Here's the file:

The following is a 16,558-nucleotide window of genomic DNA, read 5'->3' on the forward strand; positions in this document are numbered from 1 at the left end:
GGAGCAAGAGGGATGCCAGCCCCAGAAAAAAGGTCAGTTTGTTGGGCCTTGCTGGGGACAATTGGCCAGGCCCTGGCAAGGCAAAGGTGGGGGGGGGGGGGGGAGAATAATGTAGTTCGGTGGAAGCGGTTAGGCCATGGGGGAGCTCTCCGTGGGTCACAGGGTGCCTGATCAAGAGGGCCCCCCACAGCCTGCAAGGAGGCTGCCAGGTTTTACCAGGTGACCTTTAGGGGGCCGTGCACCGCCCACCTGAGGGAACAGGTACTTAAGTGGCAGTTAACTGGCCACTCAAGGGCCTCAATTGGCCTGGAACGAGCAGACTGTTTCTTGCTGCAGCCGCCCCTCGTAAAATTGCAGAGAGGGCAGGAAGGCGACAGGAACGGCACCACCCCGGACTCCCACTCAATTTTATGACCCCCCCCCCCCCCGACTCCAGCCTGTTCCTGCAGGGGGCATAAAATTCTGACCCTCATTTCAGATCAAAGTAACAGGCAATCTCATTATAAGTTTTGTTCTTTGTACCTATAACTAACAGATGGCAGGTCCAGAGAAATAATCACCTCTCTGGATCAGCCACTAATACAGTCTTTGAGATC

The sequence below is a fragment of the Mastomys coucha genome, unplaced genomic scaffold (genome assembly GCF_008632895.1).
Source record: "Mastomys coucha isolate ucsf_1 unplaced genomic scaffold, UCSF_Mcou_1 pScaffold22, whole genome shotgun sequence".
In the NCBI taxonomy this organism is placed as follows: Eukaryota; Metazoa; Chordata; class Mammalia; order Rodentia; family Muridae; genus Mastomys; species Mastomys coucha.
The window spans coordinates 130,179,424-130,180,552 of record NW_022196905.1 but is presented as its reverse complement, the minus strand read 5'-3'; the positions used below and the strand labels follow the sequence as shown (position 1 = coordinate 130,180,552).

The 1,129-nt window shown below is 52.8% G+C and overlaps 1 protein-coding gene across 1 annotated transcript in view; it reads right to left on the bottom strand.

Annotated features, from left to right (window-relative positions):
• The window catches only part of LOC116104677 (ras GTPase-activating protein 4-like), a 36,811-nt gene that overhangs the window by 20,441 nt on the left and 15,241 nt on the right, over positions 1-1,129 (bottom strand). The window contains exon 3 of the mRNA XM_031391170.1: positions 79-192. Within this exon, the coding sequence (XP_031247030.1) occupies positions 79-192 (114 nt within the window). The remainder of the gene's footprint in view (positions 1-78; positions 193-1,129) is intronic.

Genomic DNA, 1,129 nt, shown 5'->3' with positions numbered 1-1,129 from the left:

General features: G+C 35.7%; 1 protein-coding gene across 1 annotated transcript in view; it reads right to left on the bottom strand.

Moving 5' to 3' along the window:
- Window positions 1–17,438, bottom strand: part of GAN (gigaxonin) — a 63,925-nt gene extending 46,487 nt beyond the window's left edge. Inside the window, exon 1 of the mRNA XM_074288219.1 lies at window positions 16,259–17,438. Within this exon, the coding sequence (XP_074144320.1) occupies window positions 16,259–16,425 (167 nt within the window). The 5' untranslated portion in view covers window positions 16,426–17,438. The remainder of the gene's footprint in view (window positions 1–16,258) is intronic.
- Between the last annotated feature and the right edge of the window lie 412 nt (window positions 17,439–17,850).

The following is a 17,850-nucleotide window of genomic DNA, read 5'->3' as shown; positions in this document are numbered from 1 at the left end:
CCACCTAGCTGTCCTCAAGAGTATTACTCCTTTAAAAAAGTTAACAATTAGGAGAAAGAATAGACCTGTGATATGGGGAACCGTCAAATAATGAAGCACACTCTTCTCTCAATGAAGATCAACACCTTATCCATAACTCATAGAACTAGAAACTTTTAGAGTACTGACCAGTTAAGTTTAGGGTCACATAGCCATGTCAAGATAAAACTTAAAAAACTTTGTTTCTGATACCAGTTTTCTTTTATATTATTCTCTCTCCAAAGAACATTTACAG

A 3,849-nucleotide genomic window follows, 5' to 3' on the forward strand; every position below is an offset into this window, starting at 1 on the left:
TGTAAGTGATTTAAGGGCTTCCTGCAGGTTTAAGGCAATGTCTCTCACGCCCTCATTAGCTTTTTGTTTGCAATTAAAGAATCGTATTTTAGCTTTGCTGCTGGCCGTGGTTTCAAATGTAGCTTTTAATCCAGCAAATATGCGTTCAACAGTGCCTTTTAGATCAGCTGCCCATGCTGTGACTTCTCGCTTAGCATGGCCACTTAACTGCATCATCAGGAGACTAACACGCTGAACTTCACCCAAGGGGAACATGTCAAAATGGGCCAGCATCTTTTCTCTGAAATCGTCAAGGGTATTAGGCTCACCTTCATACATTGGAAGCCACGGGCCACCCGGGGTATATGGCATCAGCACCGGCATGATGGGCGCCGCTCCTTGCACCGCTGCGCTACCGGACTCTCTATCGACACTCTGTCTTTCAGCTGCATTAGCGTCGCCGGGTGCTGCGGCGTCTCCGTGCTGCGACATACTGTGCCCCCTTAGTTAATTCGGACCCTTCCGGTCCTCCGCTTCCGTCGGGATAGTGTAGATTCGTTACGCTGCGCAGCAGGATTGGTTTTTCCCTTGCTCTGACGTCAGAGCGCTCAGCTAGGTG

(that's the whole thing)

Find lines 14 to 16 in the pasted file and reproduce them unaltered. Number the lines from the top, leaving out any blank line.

- Between the last annotated feature and the right edge of the window lie 412 nt (window positions 17,439–17,850).

The following is a 17,850-nucleotide window of genomic DNA, read 5'->3' as shown; positions in this document are numbered from 1 at the left end:
CCACCTAGCTGTCCTCAAGAGTATTACTCCTTTAAAAAAGTTAACAATTAGGAGAAAGAATAGACCTGTGATATGGGGAACCGTCAAATAATGAAGCACACTCTTCTCTCAATGAAGATCAACACCTTATCCATAACTCATAGAACTAGAAACTTTTAGAGTACTGACCAGTTAAGTTTAGGGTCACATAGCCATGTCAAGATAAAACTTAAAAAACTTTGTTTCTGATACCAGTTTTCTTTTATATTATTCTCTCTCCAAAGAACATTTACAG